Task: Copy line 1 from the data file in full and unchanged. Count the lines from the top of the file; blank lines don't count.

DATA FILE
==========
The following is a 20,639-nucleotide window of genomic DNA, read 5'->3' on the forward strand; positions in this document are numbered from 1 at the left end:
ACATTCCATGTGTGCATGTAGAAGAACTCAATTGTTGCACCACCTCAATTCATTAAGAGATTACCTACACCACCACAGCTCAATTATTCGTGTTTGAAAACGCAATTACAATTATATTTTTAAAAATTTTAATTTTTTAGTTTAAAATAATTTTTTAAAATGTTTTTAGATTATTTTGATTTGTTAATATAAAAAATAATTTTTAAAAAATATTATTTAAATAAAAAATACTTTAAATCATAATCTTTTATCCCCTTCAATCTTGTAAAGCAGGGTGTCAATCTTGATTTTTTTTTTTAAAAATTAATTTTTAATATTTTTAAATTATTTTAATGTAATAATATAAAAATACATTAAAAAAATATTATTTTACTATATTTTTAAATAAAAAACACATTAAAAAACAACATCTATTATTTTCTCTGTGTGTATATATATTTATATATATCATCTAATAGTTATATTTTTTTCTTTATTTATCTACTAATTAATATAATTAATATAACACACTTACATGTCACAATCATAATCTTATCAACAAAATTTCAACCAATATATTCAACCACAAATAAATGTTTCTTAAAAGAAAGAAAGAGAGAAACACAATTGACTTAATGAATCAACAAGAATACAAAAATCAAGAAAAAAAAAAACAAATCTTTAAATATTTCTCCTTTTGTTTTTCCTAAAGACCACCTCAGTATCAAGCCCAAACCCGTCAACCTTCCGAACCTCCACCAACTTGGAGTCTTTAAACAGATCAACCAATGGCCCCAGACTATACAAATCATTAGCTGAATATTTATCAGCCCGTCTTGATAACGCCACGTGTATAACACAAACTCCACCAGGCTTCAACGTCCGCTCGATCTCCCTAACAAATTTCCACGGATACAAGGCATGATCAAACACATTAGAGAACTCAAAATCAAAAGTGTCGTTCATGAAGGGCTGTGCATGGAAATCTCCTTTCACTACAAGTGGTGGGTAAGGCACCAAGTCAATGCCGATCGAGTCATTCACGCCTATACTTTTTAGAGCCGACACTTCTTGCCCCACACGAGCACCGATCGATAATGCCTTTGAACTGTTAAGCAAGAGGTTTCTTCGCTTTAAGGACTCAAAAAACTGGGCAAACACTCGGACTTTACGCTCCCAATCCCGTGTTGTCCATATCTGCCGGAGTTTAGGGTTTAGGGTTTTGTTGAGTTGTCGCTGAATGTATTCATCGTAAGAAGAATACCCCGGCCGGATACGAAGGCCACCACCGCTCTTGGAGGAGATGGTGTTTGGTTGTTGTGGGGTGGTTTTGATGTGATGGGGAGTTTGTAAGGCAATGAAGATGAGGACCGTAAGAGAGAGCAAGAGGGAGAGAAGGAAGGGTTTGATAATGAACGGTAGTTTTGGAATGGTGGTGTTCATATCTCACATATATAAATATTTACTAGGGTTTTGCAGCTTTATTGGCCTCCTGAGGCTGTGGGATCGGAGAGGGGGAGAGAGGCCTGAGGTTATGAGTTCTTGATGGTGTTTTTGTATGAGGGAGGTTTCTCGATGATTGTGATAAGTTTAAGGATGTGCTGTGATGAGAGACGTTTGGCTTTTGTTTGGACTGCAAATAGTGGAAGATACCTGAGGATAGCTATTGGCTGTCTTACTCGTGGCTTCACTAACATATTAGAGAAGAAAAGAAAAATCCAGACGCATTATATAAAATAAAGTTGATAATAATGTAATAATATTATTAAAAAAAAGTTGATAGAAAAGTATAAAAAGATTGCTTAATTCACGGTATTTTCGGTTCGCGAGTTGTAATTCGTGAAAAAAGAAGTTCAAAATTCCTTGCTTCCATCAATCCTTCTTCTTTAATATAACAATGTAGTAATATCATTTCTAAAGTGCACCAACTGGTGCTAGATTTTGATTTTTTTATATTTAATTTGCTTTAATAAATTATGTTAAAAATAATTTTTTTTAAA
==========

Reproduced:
The following is a 20,639-nucleotide window of genomic DNA, read 5'->3' on the forward strand; positions in this document are numbered from 1 at the left end: